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Giant Sequoia Tree Diseases

By Cayden Conor ; Updated September 21, 2017
The giant seqoia is used for several things, including making pencils.
giant sequoia's image by pixelcarpenter from Fotolia.com

The giant sequoia tree is one of the largest trees found on earth. Some sequoias are more than 2,000 years old. This tree grows in California and is used for veneer, lumber, plywood, patio furniture, pencils and shingles. The Douglas squirrel lives off the green scales of young sequoia pine cones. The sequoia attracts various birds, including nuthatches and white-headed woodpeckers.


Cankers sometimes affect the giant sequoia. A canker is a sunken area on a branch. The canker infects foliage on the infected branch, which causes the foliage to turn yellow or brown. The foliage eventually wilts. The infected bark secretes resin and is usually discolored. In more advanced stages of canker, you might see fungus on the undersides of leaves and the lower sides of branches. The canker eventually kills the branch, and if bad enough, kills the entire tree. Keeping sequoias healthy allows them to fight of canker diseases.

If you notice canker, help the tree by pruning dead and decaying foliage and branches. Prune at least 12 inches toward the trunk from the canker to keep the canker from spreading to the trunk. Heavy fertilization helps speed canker along, so avoid fertilizing the sequoia if it is affected with canker.

Botrytis Cinerea

Botrytis cinerea is also known as Botrytis blight. The blight is a fungus that affects the sequoia's flowers. The flowers become discolored or spotted. The blight causes the buds to rot eventually. Check the sequoia foliage for grayish-brown spores and for twigs that die on the tree. Botrytis cinerea prefers high humidity. Prune affected foliage and branches, even if the branches are not dead yet. For smaller trees, do not water from above. Improve air circulation by thinning out the canopy of the sequoia. Avoid planting sequoia close together as poor air circulation promotes this form of blight.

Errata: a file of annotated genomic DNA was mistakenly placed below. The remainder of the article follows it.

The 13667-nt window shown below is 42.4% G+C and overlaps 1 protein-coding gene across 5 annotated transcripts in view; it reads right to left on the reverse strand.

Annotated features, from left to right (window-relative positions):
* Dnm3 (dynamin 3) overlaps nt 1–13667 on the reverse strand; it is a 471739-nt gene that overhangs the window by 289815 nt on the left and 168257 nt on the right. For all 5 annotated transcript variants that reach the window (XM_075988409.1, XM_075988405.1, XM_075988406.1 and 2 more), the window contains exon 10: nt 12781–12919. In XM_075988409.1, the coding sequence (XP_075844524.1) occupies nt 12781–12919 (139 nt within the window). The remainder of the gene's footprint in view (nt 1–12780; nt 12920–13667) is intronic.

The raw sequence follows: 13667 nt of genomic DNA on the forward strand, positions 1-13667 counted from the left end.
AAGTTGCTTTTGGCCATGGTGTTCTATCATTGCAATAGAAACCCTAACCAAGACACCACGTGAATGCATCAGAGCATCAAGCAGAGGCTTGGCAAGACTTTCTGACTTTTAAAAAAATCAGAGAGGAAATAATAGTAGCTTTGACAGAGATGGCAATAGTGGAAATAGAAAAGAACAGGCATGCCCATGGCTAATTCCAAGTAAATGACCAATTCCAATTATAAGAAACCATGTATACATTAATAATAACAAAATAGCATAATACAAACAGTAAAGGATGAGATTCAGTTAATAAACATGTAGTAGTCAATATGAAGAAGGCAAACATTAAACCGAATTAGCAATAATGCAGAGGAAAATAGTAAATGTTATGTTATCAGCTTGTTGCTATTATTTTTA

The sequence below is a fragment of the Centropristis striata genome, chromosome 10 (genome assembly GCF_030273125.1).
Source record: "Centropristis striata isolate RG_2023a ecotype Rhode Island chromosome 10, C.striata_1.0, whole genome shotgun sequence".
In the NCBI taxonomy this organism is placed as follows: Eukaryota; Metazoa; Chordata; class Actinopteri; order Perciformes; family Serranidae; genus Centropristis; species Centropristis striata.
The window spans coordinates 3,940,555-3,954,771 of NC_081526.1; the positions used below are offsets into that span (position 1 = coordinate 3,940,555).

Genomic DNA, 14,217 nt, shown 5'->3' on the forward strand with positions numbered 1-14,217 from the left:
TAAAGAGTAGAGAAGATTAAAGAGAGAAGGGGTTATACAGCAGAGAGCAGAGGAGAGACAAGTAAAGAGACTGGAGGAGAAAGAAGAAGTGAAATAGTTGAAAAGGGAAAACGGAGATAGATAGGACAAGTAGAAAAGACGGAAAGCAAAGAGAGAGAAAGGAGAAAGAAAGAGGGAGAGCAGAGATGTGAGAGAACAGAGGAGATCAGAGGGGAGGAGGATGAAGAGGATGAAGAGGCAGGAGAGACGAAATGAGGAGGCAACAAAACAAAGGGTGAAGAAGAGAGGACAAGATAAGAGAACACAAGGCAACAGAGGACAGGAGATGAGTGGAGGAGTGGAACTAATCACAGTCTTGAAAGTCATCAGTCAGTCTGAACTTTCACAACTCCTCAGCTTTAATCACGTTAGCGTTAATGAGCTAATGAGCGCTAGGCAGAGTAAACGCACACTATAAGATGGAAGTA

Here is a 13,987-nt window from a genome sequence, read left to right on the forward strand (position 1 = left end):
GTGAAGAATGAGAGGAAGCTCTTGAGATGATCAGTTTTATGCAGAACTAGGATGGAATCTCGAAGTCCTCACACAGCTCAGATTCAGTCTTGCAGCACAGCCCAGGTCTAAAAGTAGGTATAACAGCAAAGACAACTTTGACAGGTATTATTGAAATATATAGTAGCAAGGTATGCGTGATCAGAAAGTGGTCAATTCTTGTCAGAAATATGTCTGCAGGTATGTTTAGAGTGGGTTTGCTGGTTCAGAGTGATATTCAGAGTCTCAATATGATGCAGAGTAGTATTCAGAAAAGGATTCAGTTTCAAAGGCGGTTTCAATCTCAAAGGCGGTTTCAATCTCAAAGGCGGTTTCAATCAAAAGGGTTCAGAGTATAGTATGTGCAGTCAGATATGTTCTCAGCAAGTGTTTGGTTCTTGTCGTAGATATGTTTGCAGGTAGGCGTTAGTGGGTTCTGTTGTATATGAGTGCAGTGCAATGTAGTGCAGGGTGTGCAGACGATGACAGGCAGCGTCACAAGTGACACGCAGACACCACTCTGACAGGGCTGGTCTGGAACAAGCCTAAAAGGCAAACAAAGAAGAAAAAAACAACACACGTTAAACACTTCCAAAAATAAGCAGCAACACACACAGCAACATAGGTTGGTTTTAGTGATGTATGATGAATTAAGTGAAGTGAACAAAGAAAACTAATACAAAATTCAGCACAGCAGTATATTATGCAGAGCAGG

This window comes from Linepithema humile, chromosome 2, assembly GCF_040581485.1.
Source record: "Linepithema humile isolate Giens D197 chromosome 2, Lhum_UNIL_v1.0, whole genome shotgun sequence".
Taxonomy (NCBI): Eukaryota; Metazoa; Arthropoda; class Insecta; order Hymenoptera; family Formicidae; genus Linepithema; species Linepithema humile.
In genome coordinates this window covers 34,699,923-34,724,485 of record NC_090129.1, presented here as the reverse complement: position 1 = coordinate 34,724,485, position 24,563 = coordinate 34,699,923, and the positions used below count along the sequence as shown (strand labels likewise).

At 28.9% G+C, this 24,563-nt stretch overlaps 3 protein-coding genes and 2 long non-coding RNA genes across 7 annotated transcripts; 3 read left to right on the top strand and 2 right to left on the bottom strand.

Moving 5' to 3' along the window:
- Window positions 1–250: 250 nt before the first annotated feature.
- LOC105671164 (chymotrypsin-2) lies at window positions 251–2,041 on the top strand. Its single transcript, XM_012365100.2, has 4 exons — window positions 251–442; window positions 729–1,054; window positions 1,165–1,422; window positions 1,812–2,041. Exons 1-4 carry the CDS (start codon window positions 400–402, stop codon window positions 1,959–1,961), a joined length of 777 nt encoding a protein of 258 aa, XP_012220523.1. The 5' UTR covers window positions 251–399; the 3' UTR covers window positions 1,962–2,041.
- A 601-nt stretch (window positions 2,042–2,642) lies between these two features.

Needle Blight

Needle blight affects the sequoia's needles and new shoots, giving them a pink or tan color in spring. You might also notice twigs on the tree dying. According to the University of California, the fungus that causes needle blight is most likely from environmental stress. Keep the sequoia properly watered and fertilized. Provide better air circulation by thinning out the canopy. If you plant sequoias, be sure to leave plenty of space between seedlings, so that as they grow, there is enough air circulation for each tree. Since these trees are large, leave at least 20 feet between the trees as they grow.


About the Author


Cayden Conor has been writing since 1996. She has been published on several websites and in the winter 1996 issue of "QECE." Conor specializes in home and garden, dogs, legal, automotive and business subjects, with years of hands-on experience in these areas. She has an Associate of Science (paralegal) from Manchester Community College and studied computer science, criminology and education at University of Tampa.